If after appropriate examination of the facts the industry concludes some measure of self regulation is desirable, codes of conduct could be developed by the industry (including Australian manufacturers) and representatives of the farmers.

He continued:

Of course, codes of ethics, etc., should not substantially lessen competition in a market or otherwise contravene the Trade Practices Act, unless the Trade Practices Commission is satisfied there are countervailing public benefits.

Consumer protection is primarily a matter for the States and the parties involved should use avenues provided by the States in the first instance if they wish to proceed further.

The Minister prefaced his answer by indicating, as I had asked him to do, whether he was aware that from time to time suggestions had been made about regulation of the Australian market in relation to service and parts and particularly whether this could be done by self-regulation. I read that into the Hansard to explain the sorts of concerns to which I was referring when I addressed the matter on 22 August last. I draw attention also to the fact that there is a difference between the number of distributors, which I was informed on inquiry existed in the industry in Australia, and the number of brands referred to by the Minister in his answer. But the difference is not particularly significant. The point is the same, and that is that at a time when we are trying to see whether this Government's efforts to reduce the number of models and the number of manufacturers of motor vehicles in Australia is bringing down the problems being experienced by the automobile industry, we are seeing an expansion of the number of tractors and of agricultural implements being made available in Australia. I did not think it was very radical when I was drawing attention on 22 August to the fact that this expansion was taking place and that perhaps the users as well as the manufacturers and distributors should give some thought to some form of self-regulation before they reach the stage of getting into such difficulties that government feels it incumbent upon it to intervene in some way more than just by the provision of the bounty which is provided for in this legislation.

I was a little surprised to get quite a strong reaction from Chamberlain John Deere. I make it perfectly clear that my comments in relation to Chamberlain John Deere were to point to the irony of a bounty being paid to a local manufacturer when what was happening was that that manufacturer was having to compete in a very heavily competitive discount market, or what appear from advertisements and from statements made by many of the people involved in the industry is a heavily discounted market. I referred in no way adversely to the performance of Chamberlain John Deere as an Australian manufacturer with a variety of models or to the manufacturers of those large specialised tractors which are manufactured in relatively small numbers but to a high standard by some manufacturers in Western Australia, Victoria and New South Wales. The bounty rates which are proposed are those which appear to the Government to be reasonable for the purpose, and the Opposition does not in any way oppose the Government's decision in that respect.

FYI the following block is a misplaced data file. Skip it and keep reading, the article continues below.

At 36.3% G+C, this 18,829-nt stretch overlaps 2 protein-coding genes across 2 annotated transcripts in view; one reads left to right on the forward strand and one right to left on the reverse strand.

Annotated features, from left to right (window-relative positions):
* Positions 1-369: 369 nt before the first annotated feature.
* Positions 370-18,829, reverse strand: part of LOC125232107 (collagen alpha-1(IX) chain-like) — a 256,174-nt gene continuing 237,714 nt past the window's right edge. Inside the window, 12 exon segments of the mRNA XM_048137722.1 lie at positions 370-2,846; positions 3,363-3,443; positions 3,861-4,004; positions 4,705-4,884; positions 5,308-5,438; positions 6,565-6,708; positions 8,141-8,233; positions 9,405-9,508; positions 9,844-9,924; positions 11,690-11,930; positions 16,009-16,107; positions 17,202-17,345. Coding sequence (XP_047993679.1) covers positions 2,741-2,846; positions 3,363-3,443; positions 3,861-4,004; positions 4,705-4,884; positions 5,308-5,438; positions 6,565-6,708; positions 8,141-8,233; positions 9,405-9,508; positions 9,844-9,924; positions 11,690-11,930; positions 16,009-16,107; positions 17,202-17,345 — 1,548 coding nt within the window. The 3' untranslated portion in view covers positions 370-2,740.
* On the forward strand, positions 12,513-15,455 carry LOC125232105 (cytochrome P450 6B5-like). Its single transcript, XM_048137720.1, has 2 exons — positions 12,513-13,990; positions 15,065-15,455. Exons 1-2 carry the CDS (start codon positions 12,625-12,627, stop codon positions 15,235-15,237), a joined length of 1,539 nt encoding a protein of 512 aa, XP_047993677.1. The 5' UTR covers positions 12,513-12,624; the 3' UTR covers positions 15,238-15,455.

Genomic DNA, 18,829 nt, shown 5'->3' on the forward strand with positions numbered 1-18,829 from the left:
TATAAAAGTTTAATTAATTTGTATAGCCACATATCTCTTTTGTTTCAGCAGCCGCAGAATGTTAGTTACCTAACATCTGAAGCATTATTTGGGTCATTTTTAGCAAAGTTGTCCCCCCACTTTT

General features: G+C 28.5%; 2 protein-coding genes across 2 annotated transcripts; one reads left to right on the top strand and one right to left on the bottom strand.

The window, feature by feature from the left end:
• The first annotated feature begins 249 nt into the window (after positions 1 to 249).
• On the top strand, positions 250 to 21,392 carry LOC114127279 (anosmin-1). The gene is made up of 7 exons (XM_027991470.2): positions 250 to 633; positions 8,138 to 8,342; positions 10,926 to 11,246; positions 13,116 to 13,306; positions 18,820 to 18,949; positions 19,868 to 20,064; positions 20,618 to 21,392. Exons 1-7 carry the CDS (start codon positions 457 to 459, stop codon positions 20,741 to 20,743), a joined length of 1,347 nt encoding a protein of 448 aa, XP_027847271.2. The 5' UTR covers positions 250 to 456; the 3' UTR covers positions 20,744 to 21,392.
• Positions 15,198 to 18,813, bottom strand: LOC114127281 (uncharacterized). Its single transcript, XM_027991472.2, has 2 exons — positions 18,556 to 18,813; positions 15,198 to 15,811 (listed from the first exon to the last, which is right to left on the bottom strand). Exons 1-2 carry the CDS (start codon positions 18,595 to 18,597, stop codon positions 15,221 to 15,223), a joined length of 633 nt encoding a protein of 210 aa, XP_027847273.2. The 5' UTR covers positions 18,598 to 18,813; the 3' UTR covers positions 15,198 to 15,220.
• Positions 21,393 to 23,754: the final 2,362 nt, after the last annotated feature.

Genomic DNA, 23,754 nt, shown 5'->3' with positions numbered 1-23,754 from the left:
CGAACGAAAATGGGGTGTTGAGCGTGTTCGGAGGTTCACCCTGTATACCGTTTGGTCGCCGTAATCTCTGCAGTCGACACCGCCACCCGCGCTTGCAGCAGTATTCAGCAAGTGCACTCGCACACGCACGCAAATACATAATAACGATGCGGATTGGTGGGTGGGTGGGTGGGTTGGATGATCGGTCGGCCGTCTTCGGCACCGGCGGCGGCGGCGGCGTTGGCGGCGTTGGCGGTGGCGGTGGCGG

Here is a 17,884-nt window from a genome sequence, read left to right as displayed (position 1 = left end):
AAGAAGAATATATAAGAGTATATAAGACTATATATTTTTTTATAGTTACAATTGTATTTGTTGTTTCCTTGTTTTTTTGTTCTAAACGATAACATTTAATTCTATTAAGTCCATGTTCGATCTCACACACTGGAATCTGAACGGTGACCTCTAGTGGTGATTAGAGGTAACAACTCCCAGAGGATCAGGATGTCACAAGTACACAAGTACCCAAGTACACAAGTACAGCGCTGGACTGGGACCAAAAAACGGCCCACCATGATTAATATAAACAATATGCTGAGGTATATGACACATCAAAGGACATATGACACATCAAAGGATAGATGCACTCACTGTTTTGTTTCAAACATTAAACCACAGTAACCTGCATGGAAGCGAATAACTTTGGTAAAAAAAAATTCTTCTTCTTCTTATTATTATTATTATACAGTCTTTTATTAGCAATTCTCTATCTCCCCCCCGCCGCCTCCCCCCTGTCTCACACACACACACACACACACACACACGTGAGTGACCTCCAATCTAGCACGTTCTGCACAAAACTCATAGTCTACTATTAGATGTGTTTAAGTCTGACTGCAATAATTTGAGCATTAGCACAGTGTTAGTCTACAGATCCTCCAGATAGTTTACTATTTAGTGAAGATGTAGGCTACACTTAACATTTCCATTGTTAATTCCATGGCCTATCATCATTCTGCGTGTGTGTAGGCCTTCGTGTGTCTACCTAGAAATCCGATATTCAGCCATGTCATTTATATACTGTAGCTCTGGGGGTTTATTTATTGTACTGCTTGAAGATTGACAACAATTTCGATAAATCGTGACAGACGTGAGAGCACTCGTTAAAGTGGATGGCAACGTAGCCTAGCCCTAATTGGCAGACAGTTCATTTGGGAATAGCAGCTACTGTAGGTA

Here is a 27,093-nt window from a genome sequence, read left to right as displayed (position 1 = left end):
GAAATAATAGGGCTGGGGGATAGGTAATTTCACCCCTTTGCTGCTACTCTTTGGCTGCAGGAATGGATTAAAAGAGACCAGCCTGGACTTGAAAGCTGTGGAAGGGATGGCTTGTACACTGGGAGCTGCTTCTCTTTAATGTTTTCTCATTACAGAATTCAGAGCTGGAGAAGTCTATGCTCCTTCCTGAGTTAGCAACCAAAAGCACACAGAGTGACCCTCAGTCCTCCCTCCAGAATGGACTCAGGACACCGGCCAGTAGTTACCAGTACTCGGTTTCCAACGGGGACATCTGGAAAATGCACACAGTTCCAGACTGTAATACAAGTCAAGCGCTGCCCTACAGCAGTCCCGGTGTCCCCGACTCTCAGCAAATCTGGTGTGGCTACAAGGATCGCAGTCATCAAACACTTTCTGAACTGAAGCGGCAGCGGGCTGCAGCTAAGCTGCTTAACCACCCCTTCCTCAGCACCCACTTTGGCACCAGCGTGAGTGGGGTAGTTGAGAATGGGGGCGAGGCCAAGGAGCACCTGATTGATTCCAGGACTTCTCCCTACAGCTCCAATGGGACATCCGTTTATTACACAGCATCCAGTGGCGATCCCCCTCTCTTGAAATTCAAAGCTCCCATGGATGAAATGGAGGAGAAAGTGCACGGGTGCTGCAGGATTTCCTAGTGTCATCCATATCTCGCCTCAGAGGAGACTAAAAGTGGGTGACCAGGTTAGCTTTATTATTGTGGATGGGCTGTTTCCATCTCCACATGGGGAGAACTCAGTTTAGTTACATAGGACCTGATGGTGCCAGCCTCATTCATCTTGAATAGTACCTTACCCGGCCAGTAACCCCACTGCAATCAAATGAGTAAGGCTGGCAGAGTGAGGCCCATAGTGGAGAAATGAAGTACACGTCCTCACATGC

Before I go on to the Bounty (Tractor Cabs) Amendment Bill 1984 I wish to refer to the anomaly which exists-I will refer to it in more detail at the Committee stage-with imported tractors. If they are already fully built, complete with engines, the engine component does not attract duty. But if an engine alone is imported into Australia-the sorts of engines which are required for virtually all the tractors manufactured in Australia have to be imported-a duty of 2 per cent is payable, which is a positive disincentive to the manufacture of Australian tractors. That is an anomalous situation which the Opposition believes should be the subject not only of attention but also of correction in the interests of equity and economic efficency. I will be moving an amendment, which has been circulated, when I conclude my remarks in relation to the tractor cabs. It is an amendment to the motion for the second reading of this Bill, the Bounty (Agricultural Tractors) Amendment Bill. I will therefore have to ask that we take the second reading separately.


The DEPUTY PRESIDENT —I do not think that will be necessary, Senator Rae. The Senate has agreed to take them all together.


Senator PETER RAE —Thank you, Mr Deputy President. I therefore move:

At end of motion, add ', but, in respect of the Bounty (Agricultural Tractors) Amendment Bill 1984, the Senate is of the opinion that, in the interests of equity and of economic efficiency:

(a) existing anomalies in relation to duties on diesel engines for tractors and to the application of the bounty for Australian manufactured, or substantially manufactured, agricultural wheeled tractors should be resolved by the removal of the 2 per cent duty on diesel engines imported for incorporation in Australian manufactured, or substantially manufactured, tractors, until such time as Australia's commitments under the General Agreement on Tariffs and Trade no longer require the imposition of duty on the importation into Australia of diesel engines already installed in completely built-up tractors, and that thereafter the matter should be reconsidered; and further,

(b) until such time as the Government makes a final decision on the long-term future arrangements for the agricultural wheeled tractor industry in Australia, the existing bounty should be extended to all agricultural wheeled tractors manufactured, or substantially manufactured, in Australia'.